After ending its first season on an operatic high, Showtime's best series is perhaps understandably low key through the first few episodes of its return, or as low key as a program built around a serial killer who scratches his itch by dispensing vigilante justice can be.
After ending its first season on an operatic high, Showtime’s best series is perhaps understandably low key through the first few episodes of its return, or as low key as a program built around a serial killer who scratches his itch by dispensing vigilante justice can be. Michael C. Hall’s portrayal of the title character remains a towering achievement, one that eclipses the show’s other shortcomings and rough patches. Spiced with dark humor and oozing atmosphere, “Dexter” is the buzzworthy franchise for which the pay cabler has long pined.
Crafting a second season was no small feat, inasmuch as Dexter played cat-and-mouse with another serial killer throughout year one that turned out to be his long-lost brother. Dexter ultimately killed him to protect his adopted sister (Jennifer Carpenter), but the ordeal left both of them emotionally scarred.
Indeed, as the new season begins, Dexter finds himself strangely off his game, unable to perform even a perfunctory ritual slaying.
“My life’s been all Jekyll and no Hyde,” he laments in the show’s persistent voiceover, as lifeless as its hero is inside.
Meanwhile, there are new quarries to be caught, leveraging Dexter’s position as a blood-splatter expert for the Miami P.D.; and a new challenge to overcome, as evidence of Dexter’s past handiwork attracts an implacable FBI specialist, Agent Lundy (Keith Carradine, who played a serial killer himself, memorably, in the miniseries “Chiefs”), making Dexter the mouse again, and putting the audience in the strange position of fearing for this murderous protagonist’s safety.
Dexter also continues to date the emotionally wounded Rita (Julie Benz), though even that relationship begins to show signs of strain.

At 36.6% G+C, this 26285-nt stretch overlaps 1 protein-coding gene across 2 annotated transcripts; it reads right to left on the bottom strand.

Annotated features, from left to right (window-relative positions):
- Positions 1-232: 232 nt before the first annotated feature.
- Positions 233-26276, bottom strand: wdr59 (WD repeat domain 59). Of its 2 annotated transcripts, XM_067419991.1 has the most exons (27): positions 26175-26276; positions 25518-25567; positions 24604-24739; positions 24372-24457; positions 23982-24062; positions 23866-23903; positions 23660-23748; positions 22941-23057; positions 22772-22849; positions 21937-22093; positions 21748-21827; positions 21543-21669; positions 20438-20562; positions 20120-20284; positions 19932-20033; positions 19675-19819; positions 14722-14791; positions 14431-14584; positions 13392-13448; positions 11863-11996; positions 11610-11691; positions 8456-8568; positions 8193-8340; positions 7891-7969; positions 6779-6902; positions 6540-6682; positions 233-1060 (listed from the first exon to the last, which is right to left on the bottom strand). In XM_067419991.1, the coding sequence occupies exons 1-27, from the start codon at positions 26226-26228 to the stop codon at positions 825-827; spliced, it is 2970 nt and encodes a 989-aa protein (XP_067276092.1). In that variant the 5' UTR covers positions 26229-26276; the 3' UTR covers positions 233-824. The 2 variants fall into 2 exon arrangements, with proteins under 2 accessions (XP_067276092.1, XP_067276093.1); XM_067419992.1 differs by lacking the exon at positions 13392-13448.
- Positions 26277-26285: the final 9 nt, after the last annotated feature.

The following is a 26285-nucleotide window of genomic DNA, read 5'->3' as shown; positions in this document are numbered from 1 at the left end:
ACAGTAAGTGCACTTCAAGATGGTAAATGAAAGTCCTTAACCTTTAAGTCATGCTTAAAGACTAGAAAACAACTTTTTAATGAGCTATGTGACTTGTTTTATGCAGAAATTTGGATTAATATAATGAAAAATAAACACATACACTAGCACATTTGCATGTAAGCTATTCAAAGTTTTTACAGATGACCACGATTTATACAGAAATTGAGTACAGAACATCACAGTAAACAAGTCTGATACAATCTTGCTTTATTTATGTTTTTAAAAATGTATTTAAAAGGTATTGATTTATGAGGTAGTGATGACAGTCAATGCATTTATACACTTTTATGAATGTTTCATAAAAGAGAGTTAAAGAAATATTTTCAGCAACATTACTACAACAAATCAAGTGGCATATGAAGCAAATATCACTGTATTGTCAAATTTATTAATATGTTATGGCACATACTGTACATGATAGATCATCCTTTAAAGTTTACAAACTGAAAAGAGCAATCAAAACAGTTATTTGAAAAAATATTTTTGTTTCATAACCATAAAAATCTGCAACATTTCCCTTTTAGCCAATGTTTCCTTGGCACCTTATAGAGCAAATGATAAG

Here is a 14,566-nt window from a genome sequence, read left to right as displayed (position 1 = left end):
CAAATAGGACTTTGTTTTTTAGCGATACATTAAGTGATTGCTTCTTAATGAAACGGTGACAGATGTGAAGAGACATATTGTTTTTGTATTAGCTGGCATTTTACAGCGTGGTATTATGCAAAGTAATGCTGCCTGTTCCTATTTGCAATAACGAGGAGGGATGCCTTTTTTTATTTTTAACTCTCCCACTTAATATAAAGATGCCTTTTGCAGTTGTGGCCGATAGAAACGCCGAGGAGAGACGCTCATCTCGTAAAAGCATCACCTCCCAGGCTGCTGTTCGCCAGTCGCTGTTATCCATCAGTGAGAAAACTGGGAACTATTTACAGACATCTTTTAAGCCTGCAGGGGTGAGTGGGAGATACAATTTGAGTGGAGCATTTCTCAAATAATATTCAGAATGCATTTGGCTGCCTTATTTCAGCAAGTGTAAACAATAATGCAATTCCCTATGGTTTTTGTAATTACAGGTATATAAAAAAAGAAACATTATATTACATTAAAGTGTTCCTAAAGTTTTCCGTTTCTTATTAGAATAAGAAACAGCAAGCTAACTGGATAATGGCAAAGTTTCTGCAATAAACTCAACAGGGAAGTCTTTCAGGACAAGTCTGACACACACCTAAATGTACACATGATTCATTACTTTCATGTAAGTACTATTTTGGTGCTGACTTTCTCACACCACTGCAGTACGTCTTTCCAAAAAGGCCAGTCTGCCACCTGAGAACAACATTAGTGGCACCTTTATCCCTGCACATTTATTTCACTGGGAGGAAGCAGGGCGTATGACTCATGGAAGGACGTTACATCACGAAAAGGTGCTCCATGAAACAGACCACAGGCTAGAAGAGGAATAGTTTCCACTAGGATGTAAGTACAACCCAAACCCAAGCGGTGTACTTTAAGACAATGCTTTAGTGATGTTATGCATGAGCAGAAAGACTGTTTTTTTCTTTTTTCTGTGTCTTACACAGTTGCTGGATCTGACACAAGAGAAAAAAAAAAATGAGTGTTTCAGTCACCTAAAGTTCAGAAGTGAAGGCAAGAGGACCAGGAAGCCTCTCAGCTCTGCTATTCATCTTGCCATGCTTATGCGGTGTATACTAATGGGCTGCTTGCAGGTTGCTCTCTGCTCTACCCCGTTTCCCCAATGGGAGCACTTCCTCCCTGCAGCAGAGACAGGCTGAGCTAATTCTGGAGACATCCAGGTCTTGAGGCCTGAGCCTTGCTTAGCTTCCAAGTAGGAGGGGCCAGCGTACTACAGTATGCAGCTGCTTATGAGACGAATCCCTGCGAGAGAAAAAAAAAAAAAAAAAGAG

As with the first flight — which I initially reviewed unfavorably before being absorbed by the show — the storytelling becomes richer and more engrossing as the season progresses, including the arrival of a gorgeous woman (Jaime Murray) somehow drawn to Dexter’s hidden dark (as in a deep shade of crimson) side, as well as Rita’s suspicious mother (JoBeth Williams).
Some new wrinkles are less involving, mostly those that center on the politics around the squad room, which inevitably feel like a tepid distraction from the main attraction. As played by Hall, he approaches his hobby with clinical precision, constrained only by the “hurt only bad people” rules laid down for him by his late father (the always-welcome James Remar).
“Dexter” will never be everybody’s cup of tea, from the extreme close-ups in the blood-drenched opening credits to the uncomfortable sympathy that occasionally surrounds the serial-killer protagonist, largely due to Hall’s enormously charismatic presence.
Inspired by the novel “Darkly Dreaming Dexter,” this isn’t the kind of series that can run indefinitely, but the show’s brain trust has dipped back into the well and improbably fished out another bloody winner. For Showtime, it’s the stuff that dreams are made of, darkly or otherwise.